The following year, Lieber escaped Germany to fight in an early phase of the Greek war for independence (as did Lord Byron and Samuel Gridley Howe later). The experience left him disillusioned and destitute. He left for Italy in the spring of 1822 and called upon the great liberal historian, Barthold Niebuhr, who was then Prussia’s ambassador to Italy. Niebuhr took pity upon the young man, hired him to tutor his son, helped moderate his revolutionary fervor, and introduced him to international cultural circles.
The year-long association with Niebuhr had a profound influence on Lieber’s intellectual development. Niebuhr’s Anglophilia is especially evident in Lieber’s subsequent development and undoubtedly inspired the contrast he later made between Anglican and Gallican liberty. During his stay in Rome, Lieber published an account of his experiences in Greece and met both Alexander von Humboldt and the Prussian king, Frederick William Ill. Niebuhr interceded with the king on Lieber’s behalf and won a pardon for him. Lieber returned to Germany with Niebuhr late the following summer. Even so, Lieber continued to face difficulty and eventually spent more time in prison after refusing to identify his earlier compatriots.
Faced with an uncertain future at home, Lieber slipped away in May 1826 to London, where he spent an impecunious year in London, often living hand to mouth as a tutor, but met his future bride, Matilda Oppenheimer, when her father hired him to teach her Italian. He also met John and Sarah Austin, Jeremy Bentham, George Grote, Henry Brougham, and John Stuart Mill.
Lieber had been preceded into exile by Karl (Charles) Follen, who had already reached America the previous year and been installed as a professor at Harvard University. It was this dual association with Follen and the Austin circle that brought Lieber to the attention of a group of Americans who invited him to take charge of a new gymnastic school in Boston. So, with great expectations, he set out in June 1827 for this "land of progress, where civilization is building its home." As he wrote his family from England:
“Believe me that I do not expect a paradise, but I look forward eagerly to the prospect of a more settled and active life, and an honorable and useful position in a young republic, which, however imperfect it may still be, yet gives a field for the practice and application of talent and ability.”
The convivial Lieber, who arrived in America late in June 1827, soon found his way into the affections of New England society. Combining a jack-of-all-trades inventiveness with a facility for self-promotion, Lieber came to embody a peculiarly American character-type: the entrepreneur or self-made man. Waning public interest in gymnastics and the swimming school he opened soon offered him time to begin work as an American correspondent for a German newspaper chain with the help of Barthold Niebuhr and to launch the Encyclopaedia Americana (1829-1833), which became the first American encyclopedia as well as a major early conduit for the transmission of German cultural influences to America.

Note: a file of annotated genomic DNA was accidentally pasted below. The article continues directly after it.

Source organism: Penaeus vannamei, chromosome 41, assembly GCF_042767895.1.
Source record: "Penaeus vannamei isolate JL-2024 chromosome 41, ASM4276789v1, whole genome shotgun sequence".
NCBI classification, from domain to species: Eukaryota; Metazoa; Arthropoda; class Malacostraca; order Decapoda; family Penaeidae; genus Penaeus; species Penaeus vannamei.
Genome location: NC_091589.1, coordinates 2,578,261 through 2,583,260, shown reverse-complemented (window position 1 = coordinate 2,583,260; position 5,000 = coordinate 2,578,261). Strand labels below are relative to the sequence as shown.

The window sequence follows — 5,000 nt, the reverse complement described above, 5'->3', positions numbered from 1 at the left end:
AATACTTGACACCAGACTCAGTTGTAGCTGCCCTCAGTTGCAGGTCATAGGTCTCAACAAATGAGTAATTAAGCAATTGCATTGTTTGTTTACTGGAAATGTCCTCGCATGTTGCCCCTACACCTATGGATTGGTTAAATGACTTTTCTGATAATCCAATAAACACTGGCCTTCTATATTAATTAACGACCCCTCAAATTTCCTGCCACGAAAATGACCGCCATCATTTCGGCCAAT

Lieber’s initial work as an encyclopedist and translator represents one of the earliest and most significant conduits through which German scholarship was introduced to America before it blossomed forth with the rise of the Transcendentalist literary movement. Several Harvard graduates, notably Edward Everett, George Ticknor, George Bancroft, and Henry Wadsworth Longfellow, had studied at German universities prior to Charles Follen’s arrival in 1825 and were already spreading the fruits of their education.
Lieber promoted this transatlantic cultural exchange to an unprecedented degree through his popular encyclopedia, the original thirteen volumes of which were completed by 1833. This helped break ground for the campaigns of Victor Cousin, Horace Mann, and other educational reformers to win support for systems of public education along the lines of the Prussian state school system. Lieber himself showed a similar devotion to educational innovation, having written favorably on the Lancastrian system of education while still in Germany and subsequently studied it firsthand while in England.
The foci of Lieber’s efforts as a publicist (a term he coined) evolved through several stages, beginning with his pioneering work in physical education and the popular dissemination of knowledge. From there he proceeded to criminology, penology (another of his many coinages), linguistics, hermeneutics, political ethics, political economy, and the study of nationalism and international law.